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Nigerian Stock Exchange has a right to spend its money the way we want - ex DG, Ndi Okereke-Onyiuke
| May 09, 2012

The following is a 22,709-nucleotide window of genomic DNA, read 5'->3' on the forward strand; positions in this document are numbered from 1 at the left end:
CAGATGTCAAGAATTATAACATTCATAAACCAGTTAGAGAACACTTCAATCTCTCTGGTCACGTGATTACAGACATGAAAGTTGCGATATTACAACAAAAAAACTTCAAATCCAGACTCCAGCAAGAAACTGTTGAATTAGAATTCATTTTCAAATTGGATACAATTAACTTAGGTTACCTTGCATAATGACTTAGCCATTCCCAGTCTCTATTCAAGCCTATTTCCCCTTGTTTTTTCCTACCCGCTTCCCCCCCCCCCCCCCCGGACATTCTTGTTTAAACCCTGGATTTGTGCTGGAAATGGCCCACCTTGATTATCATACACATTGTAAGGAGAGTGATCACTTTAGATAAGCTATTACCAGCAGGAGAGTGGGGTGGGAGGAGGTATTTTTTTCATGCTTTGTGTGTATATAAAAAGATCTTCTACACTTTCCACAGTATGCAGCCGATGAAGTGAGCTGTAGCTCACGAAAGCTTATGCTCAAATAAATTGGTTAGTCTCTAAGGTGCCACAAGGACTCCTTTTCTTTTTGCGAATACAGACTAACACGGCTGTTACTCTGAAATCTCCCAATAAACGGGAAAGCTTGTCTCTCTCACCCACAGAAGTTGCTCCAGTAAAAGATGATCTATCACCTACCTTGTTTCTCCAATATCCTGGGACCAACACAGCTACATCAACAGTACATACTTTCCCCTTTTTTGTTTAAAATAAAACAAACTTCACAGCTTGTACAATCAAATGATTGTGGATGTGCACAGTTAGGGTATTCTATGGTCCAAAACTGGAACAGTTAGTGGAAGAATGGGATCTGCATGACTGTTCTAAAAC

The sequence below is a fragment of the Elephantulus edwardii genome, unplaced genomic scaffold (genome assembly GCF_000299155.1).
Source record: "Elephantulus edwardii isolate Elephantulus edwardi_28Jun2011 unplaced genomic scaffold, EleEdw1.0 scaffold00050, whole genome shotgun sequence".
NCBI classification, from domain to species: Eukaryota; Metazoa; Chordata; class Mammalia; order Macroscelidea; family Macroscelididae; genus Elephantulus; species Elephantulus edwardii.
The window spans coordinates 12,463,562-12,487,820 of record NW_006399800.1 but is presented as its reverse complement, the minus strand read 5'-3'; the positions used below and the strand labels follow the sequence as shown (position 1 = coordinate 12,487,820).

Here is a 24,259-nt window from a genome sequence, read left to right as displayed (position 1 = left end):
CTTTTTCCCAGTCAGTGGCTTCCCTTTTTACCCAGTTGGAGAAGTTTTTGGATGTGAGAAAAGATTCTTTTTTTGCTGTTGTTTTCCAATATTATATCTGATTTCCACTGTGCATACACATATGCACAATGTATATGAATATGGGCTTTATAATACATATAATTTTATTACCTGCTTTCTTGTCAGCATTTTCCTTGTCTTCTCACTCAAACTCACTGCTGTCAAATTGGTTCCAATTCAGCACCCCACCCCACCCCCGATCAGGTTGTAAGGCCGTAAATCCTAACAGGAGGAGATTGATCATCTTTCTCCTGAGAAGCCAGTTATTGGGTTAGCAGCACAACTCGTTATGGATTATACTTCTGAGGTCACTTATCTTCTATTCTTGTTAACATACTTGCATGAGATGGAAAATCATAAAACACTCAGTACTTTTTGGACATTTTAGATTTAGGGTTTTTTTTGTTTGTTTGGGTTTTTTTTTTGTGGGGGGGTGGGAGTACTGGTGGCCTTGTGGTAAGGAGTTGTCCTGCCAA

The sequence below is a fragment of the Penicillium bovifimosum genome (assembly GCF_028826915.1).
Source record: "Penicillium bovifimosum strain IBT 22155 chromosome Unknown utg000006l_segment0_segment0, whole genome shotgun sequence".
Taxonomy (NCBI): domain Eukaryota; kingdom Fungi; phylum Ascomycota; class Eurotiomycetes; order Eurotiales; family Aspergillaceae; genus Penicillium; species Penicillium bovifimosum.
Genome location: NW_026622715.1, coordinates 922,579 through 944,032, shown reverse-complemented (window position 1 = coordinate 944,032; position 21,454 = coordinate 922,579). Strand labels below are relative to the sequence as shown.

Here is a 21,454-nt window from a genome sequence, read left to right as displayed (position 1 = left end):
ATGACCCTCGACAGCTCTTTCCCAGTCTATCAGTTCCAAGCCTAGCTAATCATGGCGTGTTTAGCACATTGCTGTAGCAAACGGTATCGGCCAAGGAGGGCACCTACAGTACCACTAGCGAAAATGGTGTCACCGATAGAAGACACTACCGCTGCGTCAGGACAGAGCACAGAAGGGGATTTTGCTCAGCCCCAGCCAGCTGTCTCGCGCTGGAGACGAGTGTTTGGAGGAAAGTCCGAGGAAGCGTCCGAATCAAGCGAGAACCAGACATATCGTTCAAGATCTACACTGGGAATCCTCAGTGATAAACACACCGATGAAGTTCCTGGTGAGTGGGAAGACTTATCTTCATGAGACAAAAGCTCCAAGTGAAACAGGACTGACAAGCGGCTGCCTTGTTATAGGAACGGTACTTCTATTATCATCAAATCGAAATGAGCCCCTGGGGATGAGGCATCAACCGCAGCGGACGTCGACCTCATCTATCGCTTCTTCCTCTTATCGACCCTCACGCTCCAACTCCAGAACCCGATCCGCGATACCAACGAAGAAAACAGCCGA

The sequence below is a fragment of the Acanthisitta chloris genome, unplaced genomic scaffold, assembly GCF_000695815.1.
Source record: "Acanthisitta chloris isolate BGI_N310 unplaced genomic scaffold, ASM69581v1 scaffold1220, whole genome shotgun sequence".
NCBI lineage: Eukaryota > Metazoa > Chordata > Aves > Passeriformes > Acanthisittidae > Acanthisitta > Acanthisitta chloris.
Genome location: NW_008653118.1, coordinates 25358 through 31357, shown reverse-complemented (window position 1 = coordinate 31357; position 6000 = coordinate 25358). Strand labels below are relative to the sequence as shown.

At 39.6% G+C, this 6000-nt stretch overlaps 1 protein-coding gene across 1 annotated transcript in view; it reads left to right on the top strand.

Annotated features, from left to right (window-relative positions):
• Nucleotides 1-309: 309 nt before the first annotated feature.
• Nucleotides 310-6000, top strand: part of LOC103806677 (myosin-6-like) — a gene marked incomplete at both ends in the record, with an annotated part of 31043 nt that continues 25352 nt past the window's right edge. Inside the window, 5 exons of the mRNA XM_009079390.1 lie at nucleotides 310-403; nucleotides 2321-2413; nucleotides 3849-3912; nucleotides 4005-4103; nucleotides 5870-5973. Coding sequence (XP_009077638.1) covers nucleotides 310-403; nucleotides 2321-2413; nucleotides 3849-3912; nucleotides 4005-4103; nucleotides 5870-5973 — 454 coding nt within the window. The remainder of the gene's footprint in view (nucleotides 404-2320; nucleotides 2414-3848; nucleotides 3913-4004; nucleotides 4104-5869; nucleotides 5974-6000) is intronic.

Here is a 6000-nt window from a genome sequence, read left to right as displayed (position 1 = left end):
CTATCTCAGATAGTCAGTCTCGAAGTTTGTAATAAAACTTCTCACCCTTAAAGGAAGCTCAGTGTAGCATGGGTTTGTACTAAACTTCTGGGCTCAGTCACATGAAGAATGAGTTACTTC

Speaking before the House of Representatives Committee investigating the near collapse of the Nigerian capital market, Prof. Ndi Okereke-Onyiuke, the former director-general of the Nigerian Stock Exchange (NSE), dismissed the accusations of mismanagement of about N2.7bilion and financial recklessness levelled against her by the Securities and Exchange Commission (SEC) Director General, Ms. Arumah Oteh. Earlier on Monday, while testifying on the collapse of the capital market , Ms Oteh had accussed Mrs Okereke-Onyiuke of spending N37m on a yacht and N1.3billion on business travels. She also said that NSE Council members shared N1.7b surplus among themselves. Responding to the allegations, Mrs Okereke-Onyiuke said that the SEC had no power to dictate how the NSE, a private company, spends its money. She said, âThe SEC has no business over how a private company spends its money. We did not collect money from anybody and we have a right to spend our money the way we want. It is not investorsâ money or shareholdersâ money; it is money that was made legally. NSE is a private companyâ âAs at 2006 when the market was booming, I implored the Council to review the fees to 0.3 because we were making too much money and we had nowhere to put the surplus. So before I was forced out, the Nigerian Stock Exchange market was healthy and vibrant. She also spoke about the money she was alleged to have spent on trips, and accussed the SEC of doctoring some documents saying, "the Securities and Exchange Commission doctored some of the documents that they broke into NSE and removed. The kind of money they are mentioning even stock brokers know that NSE does not have that kind of moneyâ. She added that members of the NSE were sent on training courses all over the world. The former NSE DG also gave some insight into her controversial "fund-raiser" for the 2008 election of the United States President, Barack Obama. She said, âI did not raise money for Obama. I knew Obama since 2005 before he became the President. I lived in the US for 14 years and I am not dumb, I am very smart and I know the law. What I did was to create awareness for our brothers in the US to vote for him because he has 50 percent black in him. I called friends to a dinner, which was later termed concert where some musical artistes attended. âAs a matter of fact, I funded the concert myself and it was a friend of mine, Olulade, a stock broker, that insisted that I should not go it alone and he contributed. Nobody, except the two of us, funded the dinner. I did not collect money from anybody because I know the laws of the United States and I know that it is illegal to donate to Obamaâs campaign in that manner. âEven when I was invited by the EFCC, I was allowed to go because I had not done anything wrong.â During her testimony, she also commented on another controversial incdent, her appointment as chairman of Transcorp by former President Olusegun Obasanjo, which was alledged to be a conflict of interest, since she also remained as chairman of the NSE. Spe said, âI was directed by former President Olusegun Obasanjo who came up with the idea of estaking about Transcorp, she said, I was directed by former President Olusegun Obasanjo who came up with the idea of establishing Transcorp to be like the Asian Tiger to oversee and lead the management of the company. Transcorp was made to be a public company because President Obasanjo directed that all Nigerians should be part of it, even government officials were allowed to buy shares of Transcorp. âWhen he told me to be the chairman of the company, I objected and told him that I could not be in the group because I headed the NSE and since some of those people were in the exchange as well and I would have to make decisions on quoted companies, conflict of interest would arise. However, he insisted that I should see it as a national assignment. I also went to the council of the NSE to seek their approval and they gave me the go ahead. So it was not an illegal act because the council of the NSE approved it. There was no conflict of interest with my appointment as chairman of Transcorp and DG of the NSE."